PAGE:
Studies on bullying show that, generally, kids don’t bully kids who are in groups. When you’re the new kid, you may not yet have found your group. “Bully-proofing” our kids is a difficult but essential task for parents because, let’s face it, our kids will deal with bullies in one shape or another for the rest of their lives. As adults we know and work with people who might try to demean us both overtly and covertly, undermine us, or just push the boundaries and try to manipulate to get their way.
The best defense is good offense in the form of assertiveness. Assertiveness is an essential skill whether you’re in the classroom or the boardroom, but most of us just aren’t very good at it. The first step is to understand the difference between assertiveness and aggressiveness. Assertiveness is taking responsibility for what I am feeling and what I need to happen. Aggressiveness is about blaming others and hurting others either verbally or physically. “I Messages” are a form of communication that helps both kids and adults communicate in an assertive manner, stating what “I” am feeling and what “I” need. (See my previous blog about I Messages here)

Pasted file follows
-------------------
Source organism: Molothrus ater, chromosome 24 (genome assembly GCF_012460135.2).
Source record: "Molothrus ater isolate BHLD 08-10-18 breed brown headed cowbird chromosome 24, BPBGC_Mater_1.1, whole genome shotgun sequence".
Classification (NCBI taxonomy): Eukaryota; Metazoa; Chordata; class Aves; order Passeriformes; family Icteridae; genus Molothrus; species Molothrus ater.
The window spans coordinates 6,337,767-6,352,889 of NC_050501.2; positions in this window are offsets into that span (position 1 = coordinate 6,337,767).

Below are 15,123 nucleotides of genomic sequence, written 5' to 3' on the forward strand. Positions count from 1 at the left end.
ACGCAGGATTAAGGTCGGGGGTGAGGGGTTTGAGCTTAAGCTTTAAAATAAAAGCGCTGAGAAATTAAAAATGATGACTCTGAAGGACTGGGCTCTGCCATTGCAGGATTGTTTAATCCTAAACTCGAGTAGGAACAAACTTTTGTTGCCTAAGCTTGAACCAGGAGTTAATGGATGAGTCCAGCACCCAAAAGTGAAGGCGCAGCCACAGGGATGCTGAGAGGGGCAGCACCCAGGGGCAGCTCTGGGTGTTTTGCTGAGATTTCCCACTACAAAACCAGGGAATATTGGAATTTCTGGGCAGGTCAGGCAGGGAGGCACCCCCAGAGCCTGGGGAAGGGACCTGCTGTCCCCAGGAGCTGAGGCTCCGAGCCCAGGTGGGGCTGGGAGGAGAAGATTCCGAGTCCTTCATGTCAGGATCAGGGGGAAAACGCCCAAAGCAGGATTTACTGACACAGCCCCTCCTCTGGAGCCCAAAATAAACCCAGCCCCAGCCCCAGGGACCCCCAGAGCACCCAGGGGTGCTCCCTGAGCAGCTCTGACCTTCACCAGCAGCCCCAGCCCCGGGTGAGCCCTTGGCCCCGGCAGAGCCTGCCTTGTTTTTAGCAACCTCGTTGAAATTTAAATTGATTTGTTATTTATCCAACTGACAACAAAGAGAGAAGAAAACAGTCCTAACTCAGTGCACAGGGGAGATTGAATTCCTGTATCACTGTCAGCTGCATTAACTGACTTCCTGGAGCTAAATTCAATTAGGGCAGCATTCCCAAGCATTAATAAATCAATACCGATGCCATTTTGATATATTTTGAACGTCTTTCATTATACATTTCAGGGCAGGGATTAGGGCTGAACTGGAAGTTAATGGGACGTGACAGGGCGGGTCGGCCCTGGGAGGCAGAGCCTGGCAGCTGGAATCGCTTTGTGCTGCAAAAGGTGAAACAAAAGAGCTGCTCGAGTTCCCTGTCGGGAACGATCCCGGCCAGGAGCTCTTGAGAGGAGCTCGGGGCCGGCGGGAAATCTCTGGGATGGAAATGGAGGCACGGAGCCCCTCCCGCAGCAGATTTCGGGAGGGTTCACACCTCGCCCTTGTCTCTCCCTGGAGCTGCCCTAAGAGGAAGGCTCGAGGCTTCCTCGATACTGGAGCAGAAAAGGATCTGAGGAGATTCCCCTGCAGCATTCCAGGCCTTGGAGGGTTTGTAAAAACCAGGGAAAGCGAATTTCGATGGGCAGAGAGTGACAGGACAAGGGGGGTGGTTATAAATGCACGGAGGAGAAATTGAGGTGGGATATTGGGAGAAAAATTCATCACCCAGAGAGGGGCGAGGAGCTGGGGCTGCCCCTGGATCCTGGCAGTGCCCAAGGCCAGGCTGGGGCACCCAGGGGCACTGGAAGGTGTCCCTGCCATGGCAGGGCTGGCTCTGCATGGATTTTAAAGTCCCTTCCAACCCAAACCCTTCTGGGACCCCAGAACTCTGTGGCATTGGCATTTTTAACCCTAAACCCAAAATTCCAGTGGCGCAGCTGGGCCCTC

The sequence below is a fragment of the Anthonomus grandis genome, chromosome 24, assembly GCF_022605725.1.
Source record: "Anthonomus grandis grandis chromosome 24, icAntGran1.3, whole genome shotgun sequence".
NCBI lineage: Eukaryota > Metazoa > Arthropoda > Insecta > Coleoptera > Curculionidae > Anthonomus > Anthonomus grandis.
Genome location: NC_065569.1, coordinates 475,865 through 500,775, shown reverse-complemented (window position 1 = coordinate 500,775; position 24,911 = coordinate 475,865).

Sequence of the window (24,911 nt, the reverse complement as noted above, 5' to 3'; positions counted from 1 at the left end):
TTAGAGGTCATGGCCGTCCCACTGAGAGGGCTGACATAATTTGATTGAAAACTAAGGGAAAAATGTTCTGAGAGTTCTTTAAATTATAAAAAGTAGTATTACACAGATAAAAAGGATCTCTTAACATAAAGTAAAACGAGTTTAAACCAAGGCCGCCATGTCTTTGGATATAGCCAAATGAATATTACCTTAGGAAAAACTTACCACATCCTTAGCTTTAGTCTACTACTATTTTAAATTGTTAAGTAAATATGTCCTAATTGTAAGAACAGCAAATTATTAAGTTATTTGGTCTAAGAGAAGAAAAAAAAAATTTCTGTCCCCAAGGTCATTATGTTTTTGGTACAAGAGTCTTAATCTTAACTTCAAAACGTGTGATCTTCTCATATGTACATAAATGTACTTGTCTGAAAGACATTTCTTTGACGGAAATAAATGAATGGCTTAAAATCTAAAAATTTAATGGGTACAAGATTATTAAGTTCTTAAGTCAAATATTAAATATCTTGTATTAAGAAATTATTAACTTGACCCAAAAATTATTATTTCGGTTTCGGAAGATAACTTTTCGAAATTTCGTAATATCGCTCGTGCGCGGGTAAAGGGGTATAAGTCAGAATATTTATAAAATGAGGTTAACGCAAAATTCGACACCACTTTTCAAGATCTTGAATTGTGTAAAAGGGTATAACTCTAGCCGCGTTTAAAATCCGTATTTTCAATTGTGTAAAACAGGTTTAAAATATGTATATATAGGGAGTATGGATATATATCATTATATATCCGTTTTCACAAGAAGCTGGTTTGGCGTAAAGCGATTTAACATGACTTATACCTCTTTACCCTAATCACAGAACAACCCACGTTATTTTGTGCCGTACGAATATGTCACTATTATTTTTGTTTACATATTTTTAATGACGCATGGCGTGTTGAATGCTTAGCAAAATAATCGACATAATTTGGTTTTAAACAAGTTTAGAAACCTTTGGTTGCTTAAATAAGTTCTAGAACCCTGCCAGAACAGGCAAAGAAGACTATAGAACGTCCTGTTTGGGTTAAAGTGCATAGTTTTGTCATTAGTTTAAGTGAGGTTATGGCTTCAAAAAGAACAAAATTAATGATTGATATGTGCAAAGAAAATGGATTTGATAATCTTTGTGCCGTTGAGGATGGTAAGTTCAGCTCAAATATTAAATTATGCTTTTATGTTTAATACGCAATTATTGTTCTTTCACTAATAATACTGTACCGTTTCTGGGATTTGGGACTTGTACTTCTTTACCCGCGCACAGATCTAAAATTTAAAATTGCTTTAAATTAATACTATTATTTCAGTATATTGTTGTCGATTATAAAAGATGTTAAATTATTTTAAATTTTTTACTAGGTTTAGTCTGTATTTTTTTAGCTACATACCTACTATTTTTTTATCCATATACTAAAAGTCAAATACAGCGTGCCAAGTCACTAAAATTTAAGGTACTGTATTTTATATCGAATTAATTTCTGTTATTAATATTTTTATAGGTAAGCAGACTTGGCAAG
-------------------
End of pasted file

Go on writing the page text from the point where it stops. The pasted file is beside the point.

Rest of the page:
Even if your child is not the target of a bully, assertiveness in the form of speaking up is one of the most effective antidotes to bullying. In most bullying incidents, adults are not around. It is important to help kids understand the different between “snitching” and reporting. When just one child speaks up and says “Stop!” to a bully, it shows the bully his or her actions are wrong. It also can encourage others to do the same. When kids collectively stand up and say “no” to bullying, a bully gets the message loud and clear that the behavior is not OK and will NOT be tolerated.
Assertiveness is not just about being verbally assertive. Talk to kids about their body language as well. Eye contact, facial expressions, shoulders back, head held high all communicate strength and confidence. For more information on how parents can help kids stand up to bullies, click here.
No parent should move without a written game plan to help your children deal with the difficulties they face when moving.
For more information about the Moving Families Initative, please visit www.movingfamiliesinitiative.com.